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Class helps parents care for children with mental illness

l-r Diane and her husband Bernie Marinelli in a classroom at St. Pius X Catholic Church in Conyers.

l-r Diane and her husband Bernie Marinelli in a classroom at St. Pius X Catholic Church in Conyers.

Diane Marinelli said she noticed symptoms of her son's mental health problems at an early age. She said it seemed as if his terrible 2's never quite ended. He had trouble transitioning and would fall into rages. He had periods where he would be fine, she said, but then something would trigger a mood change.

"He had difficulty controlling his emotions and dealing with the normal things kids have to deal with," Marinelli said. "We went for years with behavior problems before we sought professional help and I think that's pretty common."

At age 9, school officials expressed concern about his behavior and recommended he see a counselor. Mental health experts determined that Diane and Bernie Marinelli's son suffered from bipolar disorder, also known as manic depression, characterized by extreme shifts in mood from being high-energy and happy to depressed and angry.

"It can be very trying for the family to deal with and the school as well but it is treatable," Diane said.

With their son now an adult, the Marinellis want to reach out to other families struggling with mental illness and offer them resources they didn't have for their son. The couple is volunteering to teach free classes to the public on how parents can care for their young children and adolescents coping with mental illness.

The classes are sponsored through the Georgia Chapter of the National Alliance on Mental Illness, and the six sessions will run each Saturday, from Aug. 11 to Sept. 22 (excluding Labor Day) from 10 a.m. to 12:30 p.m. at St. Pius X Catholic Church, 2621 Ga. Highway 20 in Conyers, in room 13-15.

NAMI trained Diane Marinelli to instruct the classes, which are aimed at children with attention deficit disorder, depression, bipolar disorder, conduct disorder, oppositional defiant disorder, anxiety disorders, obsessive compulsive disorders, schizophrenia and substance abuse disorders.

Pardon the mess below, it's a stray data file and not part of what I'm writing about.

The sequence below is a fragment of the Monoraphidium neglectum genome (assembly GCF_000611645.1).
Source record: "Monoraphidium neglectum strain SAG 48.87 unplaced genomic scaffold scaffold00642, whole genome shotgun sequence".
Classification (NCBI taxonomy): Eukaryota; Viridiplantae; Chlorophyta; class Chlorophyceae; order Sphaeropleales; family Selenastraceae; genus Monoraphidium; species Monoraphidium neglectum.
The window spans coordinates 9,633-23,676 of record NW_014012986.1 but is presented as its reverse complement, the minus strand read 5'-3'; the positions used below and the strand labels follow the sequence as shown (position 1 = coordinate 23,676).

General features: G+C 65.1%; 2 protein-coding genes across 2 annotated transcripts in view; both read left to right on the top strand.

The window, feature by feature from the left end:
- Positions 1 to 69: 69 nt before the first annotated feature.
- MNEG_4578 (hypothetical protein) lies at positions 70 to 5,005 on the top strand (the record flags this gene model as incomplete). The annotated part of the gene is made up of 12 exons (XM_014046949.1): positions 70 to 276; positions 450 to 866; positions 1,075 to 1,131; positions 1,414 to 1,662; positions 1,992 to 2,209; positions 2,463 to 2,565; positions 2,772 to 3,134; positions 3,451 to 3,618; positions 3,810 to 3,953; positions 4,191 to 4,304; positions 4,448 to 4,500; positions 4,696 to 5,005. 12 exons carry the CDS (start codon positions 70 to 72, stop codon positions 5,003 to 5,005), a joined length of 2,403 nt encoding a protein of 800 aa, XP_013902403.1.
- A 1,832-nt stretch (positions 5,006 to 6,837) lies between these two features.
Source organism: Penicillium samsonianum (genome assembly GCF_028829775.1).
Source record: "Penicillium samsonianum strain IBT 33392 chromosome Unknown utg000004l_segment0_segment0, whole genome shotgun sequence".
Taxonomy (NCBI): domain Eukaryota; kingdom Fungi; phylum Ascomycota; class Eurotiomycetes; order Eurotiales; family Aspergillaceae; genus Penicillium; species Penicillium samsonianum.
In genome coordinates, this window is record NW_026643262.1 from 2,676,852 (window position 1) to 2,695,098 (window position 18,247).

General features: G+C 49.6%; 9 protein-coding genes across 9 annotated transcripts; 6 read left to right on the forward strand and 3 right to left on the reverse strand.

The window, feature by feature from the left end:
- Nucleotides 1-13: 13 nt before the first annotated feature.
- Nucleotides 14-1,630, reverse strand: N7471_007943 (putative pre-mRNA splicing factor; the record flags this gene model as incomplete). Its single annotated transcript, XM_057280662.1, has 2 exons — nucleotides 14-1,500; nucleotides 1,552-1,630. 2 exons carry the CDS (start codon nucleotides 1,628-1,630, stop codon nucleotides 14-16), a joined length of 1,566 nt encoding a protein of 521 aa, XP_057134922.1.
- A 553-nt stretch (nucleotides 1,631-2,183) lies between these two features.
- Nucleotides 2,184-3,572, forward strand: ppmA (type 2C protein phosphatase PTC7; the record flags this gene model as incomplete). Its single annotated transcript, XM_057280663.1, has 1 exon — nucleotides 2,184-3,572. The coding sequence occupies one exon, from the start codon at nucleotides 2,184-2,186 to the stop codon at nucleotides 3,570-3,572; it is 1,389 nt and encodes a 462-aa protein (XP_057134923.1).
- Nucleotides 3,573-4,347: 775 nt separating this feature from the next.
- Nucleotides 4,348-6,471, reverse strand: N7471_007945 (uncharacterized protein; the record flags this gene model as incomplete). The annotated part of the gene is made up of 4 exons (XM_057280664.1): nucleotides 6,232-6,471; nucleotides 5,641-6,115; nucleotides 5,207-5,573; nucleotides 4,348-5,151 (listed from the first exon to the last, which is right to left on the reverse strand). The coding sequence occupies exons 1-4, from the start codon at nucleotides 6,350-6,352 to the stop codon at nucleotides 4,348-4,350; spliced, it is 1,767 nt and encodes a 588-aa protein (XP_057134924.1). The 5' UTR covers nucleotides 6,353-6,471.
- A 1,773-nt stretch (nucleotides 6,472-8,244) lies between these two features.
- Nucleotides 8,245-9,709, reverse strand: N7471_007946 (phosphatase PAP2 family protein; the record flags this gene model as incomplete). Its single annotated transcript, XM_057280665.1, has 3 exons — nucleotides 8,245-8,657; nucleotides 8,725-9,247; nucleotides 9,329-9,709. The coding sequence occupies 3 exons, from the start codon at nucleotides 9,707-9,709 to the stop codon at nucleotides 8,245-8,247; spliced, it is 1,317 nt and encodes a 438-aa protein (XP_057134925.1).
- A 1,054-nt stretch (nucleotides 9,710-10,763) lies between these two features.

Families of children with mental health problems wrote the curriculum which covers how mental illnesses are brain disorders and not the fault of families; the biology of mental illness and getting a correct diagnosis; treatment options including medications; the family burden of mental illness, what to do during times of crisis and the importance of communication and problem solving skills; tips for handling challenging behavior; record keeping; advocacy, and the role of the mental health system and school system in treating children with mental illness.

Marinelli said getting the proper diagnosis and treatment are the two top concerns for parents.

"These conditions are very hard to diagnose, especially in young children and often times they are not even aware that the behavior that the children are exhibiting are symptoms of an illness," said Marinelli, who is also a trained special education advocate through the Parent Leadership Support Project of the Georgia Advocacy Office.

"It could take a while before you could think 'We have a psychological problem,' and then it's trial and error in getting it stabilized."

Marinelli said the classes are open to parents and caretakers of those children who have been diagnosed and even those who suspect their children might have mental illness.

"We want to be able to share what we've learned. It's so important as a parent to have this information and to take care of themselves as well as their child," said Marinelli, who added that she would like to offer the class twice a year in Rockdale County.

For more information and to register for the class, call Diane Marinelli at 678-314-1017 or email vdianem@gmail.com. Registration is required as space is limited. For more information on mental health, call Georgia NAMI at 770-234-0855 or visit www.namigaorg.